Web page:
Top Ten of the 2000s, and New Year’s Reading Resolutions

January 3, 2010 § Leave a comment

I don’t read a ton of hot-off-the-presses contemporary literature, but I suppose I read enough to have a top-ten list. Herewith, my top ten books of the past decade, as originally presented in our Christmas letter this year:

10. The Raw Shark Texts, by Steven Hall.  A seriously entertaining mindbender, not the most original or avant-garde work I’ve ever read, but an extremely well executed piece of postmodern lit, with a ton of hidden goodies for obsessives to find online to continue the story if they so choose.  (Published in 2007, read in 2008; see four posts beginning here.)

9.  Pieces of Payne, by Albert Goldbarth.  I love Goldbarth’s poetry, and this lyrical novel of fragments, digressions, tangents, and footnotes is just awesome.  Goldbarth’s something of an alchemist, and his linking of the microcosm and the macrocosm, the human to the natural, the high to the low, the tragic to the comic, are perhaps not unparalleled in American literature, but he does it better than anyone I know.  (Published in 2003, read in 2006.)

8.  Consider the Lobster and Other Essays, by David Foster Wallace.  I am not one of the people who think DFW’s essays are superior to his fiction.  I think they are verifiably not as good, in fact; I just think people who are not passionate devotees of DFW set the bar of literary excellence lower for essays, and therefore think of his essays as “better” than other published essays in a way that they do not think of his fiction as “better” than other published fiction.  “Up, Simba” remains one of the great and most important pieces of creative nonfiction published in the 2000s.  It’s too bad his piece on Federer was published later; that is one of the great pieces of sports writing of the 2000s.  (Published in 2005, read in 2006.)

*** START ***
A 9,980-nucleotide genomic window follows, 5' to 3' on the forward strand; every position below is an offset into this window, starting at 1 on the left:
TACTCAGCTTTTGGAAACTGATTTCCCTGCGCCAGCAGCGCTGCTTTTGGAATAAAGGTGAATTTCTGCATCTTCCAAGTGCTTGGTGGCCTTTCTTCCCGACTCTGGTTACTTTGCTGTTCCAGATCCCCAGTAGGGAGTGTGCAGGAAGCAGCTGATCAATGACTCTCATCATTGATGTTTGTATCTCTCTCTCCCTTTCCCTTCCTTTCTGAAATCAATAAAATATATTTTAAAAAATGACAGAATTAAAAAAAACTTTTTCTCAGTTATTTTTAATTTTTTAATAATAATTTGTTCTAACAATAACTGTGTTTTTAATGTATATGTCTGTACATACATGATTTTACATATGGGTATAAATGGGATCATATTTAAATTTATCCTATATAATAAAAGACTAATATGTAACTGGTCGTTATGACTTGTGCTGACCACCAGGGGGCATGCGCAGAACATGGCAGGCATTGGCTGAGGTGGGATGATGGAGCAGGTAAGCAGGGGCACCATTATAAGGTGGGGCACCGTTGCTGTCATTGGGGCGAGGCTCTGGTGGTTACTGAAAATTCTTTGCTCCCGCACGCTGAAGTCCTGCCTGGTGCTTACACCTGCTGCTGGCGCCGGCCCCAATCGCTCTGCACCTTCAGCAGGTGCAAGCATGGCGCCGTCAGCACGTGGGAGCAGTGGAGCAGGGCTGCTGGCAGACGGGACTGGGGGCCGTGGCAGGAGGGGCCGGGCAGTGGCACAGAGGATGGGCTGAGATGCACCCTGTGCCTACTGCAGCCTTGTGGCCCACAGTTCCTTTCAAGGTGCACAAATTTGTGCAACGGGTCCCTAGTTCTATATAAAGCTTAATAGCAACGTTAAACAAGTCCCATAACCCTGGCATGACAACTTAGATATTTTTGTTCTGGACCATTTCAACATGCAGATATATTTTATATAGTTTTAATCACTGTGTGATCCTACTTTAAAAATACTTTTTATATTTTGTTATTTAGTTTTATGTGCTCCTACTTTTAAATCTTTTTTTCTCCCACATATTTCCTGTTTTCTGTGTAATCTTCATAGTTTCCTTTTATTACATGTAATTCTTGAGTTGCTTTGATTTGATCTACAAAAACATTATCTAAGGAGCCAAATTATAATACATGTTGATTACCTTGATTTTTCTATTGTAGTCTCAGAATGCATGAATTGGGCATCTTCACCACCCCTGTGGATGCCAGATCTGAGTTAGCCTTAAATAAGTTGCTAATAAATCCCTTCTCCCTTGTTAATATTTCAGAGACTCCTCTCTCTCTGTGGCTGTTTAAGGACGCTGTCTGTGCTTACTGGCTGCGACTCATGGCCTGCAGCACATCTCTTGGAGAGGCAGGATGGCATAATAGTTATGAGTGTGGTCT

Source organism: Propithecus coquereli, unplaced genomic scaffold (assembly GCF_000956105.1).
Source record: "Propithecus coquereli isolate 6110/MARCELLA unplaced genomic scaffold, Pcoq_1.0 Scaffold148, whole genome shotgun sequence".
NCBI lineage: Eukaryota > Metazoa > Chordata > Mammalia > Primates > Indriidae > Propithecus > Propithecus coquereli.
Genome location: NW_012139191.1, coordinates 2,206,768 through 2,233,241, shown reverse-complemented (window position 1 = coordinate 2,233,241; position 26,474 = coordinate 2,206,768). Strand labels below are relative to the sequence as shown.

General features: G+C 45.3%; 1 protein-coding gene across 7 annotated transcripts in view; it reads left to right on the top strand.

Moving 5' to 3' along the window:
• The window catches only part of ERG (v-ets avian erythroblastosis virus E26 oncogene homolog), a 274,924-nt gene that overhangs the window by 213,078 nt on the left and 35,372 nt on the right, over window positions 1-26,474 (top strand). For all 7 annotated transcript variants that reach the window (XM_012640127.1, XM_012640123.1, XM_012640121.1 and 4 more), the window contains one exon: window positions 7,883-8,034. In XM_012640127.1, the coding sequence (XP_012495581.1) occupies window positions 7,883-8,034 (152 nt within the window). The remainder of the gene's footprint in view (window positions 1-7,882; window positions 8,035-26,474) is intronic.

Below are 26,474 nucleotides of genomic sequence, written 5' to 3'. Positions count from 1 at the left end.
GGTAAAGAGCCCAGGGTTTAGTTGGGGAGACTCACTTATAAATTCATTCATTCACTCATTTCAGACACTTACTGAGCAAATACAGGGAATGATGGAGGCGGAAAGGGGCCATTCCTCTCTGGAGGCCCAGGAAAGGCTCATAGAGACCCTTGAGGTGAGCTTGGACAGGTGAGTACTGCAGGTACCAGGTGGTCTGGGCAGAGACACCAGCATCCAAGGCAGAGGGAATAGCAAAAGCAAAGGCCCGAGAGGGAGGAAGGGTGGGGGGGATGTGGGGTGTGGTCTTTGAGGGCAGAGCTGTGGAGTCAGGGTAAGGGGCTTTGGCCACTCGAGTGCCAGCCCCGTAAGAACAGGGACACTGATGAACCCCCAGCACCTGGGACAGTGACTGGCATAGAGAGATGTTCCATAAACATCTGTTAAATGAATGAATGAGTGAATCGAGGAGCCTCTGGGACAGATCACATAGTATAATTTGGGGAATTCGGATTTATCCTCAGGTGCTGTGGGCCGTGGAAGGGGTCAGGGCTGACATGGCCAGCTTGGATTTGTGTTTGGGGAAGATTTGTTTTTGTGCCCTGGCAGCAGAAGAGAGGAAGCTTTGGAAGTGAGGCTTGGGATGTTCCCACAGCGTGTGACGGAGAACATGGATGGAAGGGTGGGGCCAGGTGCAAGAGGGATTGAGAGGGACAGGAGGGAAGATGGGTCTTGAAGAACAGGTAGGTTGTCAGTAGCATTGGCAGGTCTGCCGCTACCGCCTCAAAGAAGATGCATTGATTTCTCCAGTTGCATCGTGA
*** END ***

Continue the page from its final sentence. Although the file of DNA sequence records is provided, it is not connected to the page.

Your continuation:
7.  after the quake, by Haruki Murakami.  My favorite book by Murakami this decade, a beautiful set of stories.  “Super-Frog Saves Tokyo” is one of my favorite short stories, period, and is a good primer on what’s great about Murakami if you’re looking for a place to start (and don’t want to commit to a novel).  We were lucky enough to see an adaptation of stories from this book at Steppenwolf in Chicago.  (Originally published in Japanese in 2000, U.S. edition published in 2002, read in 2003.)

6.  Magic for Beginners, by Kelly Link.  I am somewhat surprised to find four short-story collections on my list, because I’m always thinking that I don’t read enough short stories.  But this was a great decade for the short form, and also a great decade for playing with genre.  Link is the reigning champion of the “interstitial” or genre-defying or genre-appreciating-and-transcending story.  This is the best example of same which I’ve read yet, and I think the explosion of interstitial lit was one of the coolest trends of the decade.  Here’s hoping it keeps gaining momentum, and that Kelly Link writes a novel or ten.  (Published in 2005, read in 2006.)

5.  The Secret Life of Puppets, by Victoria Nelson.  I’ve raved about this before; there are at least 10 great books I’ve read since reading this just because they sounded so damned fascinating in Nelson’s book.  A great, great piece of literary and cultural criticism.  Caves, mannequins, automatons, and horror films will never seem the same to you.  An impassioned defense of the irrational, the surreal, and the uncanny in art and in life.  Seriously.  Pick it up.  (Published in 2001, read in 2004.)